A Dictionary of Arts: Cinnabar.

A Dictionary of Arts, Manufactures, and Mines; containing A Clear Exposition of Their Principles and Practice

by Andrew Ure, M. D.;
F. R. S. M. G. S. Lond.: M. Acad. M. S. Philad.; S. PH. DOC. N. GERM. Ranow.; Mulh. Etc. Etc.

Illustrated with nearly fifteen hundred engravings on wood
Eleventh American, From The Last London Edition.
To which is appended, a Supplement of Recent Improvements to The Present Time.

New York: D Appleton & company, 200 Broadway. Philadelphia: George S. Appleton, 148 Chestnut St.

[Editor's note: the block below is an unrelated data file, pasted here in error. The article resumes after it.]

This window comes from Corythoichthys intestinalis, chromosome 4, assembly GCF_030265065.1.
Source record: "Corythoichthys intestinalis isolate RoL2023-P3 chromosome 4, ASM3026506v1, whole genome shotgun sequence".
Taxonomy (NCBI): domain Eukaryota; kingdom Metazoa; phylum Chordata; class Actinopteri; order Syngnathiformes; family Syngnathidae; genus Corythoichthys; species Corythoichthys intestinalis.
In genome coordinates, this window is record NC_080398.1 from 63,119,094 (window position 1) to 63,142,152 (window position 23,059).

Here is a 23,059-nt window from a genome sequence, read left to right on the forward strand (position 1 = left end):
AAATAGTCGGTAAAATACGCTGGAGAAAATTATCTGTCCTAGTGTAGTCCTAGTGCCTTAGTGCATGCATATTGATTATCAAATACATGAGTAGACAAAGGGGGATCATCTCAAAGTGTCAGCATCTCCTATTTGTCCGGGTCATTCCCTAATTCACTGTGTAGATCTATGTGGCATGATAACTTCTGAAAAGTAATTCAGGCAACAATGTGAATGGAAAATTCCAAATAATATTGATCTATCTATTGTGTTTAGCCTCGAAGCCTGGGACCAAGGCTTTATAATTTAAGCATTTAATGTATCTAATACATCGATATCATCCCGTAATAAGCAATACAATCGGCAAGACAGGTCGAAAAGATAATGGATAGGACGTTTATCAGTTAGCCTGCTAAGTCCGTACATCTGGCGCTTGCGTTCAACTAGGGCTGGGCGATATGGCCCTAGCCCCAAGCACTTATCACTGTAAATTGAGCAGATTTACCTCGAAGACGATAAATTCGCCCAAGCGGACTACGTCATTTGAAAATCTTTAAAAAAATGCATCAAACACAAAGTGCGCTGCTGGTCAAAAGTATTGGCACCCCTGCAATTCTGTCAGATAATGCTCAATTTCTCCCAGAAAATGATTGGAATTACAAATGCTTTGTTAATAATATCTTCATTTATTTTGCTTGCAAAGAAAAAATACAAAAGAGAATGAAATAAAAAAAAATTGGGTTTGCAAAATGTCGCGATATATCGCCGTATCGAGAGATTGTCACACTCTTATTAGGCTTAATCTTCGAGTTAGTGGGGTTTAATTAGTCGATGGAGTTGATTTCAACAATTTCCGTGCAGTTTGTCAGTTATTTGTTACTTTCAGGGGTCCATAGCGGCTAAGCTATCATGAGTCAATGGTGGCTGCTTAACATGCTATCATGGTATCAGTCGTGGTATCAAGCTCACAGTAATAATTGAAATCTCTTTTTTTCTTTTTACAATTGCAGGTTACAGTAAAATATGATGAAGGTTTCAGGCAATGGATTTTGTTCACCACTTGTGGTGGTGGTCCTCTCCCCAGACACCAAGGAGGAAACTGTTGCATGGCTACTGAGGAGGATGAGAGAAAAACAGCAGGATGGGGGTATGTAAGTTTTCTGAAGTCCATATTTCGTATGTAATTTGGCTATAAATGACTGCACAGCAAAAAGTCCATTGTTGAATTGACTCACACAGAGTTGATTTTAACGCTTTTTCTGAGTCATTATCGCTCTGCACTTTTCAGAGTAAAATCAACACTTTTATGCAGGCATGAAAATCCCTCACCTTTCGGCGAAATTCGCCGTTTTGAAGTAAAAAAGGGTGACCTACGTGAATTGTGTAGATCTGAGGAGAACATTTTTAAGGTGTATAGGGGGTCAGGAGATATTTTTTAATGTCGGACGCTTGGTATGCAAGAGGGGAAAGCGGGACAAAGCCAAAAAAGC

CINNABAR; the native red sulphuret of mercury. It occurs sometimes crystallized in rhomboids; has a specific gravity varying from 6.7 to 8.2; a flat conchoidal fracture; is fine grained; opaque; has an adamantine lustre, and a colour passing from cochineal to ruby red. The fibrous and earthy cinnabar has a scarlet hue. It is met with disseminated in smaller or larger lumps in veins, which are surrounded by a black clay, and is associated with native quicksilver, amalgam, with iron-ore, lead-glance, blende, copper-ore, gold, &c. Its principal localities are Almaden in Spain, Idria in the Schiefergebirge, Kremnitz and Schemnitz in Hungary; in Saxony, Bavaria, Bohemia, Nassau, China, Japan, Mexico, Columbia, Peru. It consists of two primes of sulphur, = 32.240, combined with one of mercury, =202,863; or in 100 parts of 12.7 sulphur + 87.3 mercury. It is the most prolific ore of this metal; and is easily smelted by exposing a mixture of it with iron or lime to a red heat in retorts. Factitious cinnabar is called in commerce VERMILION, which see, as also MERCURY.

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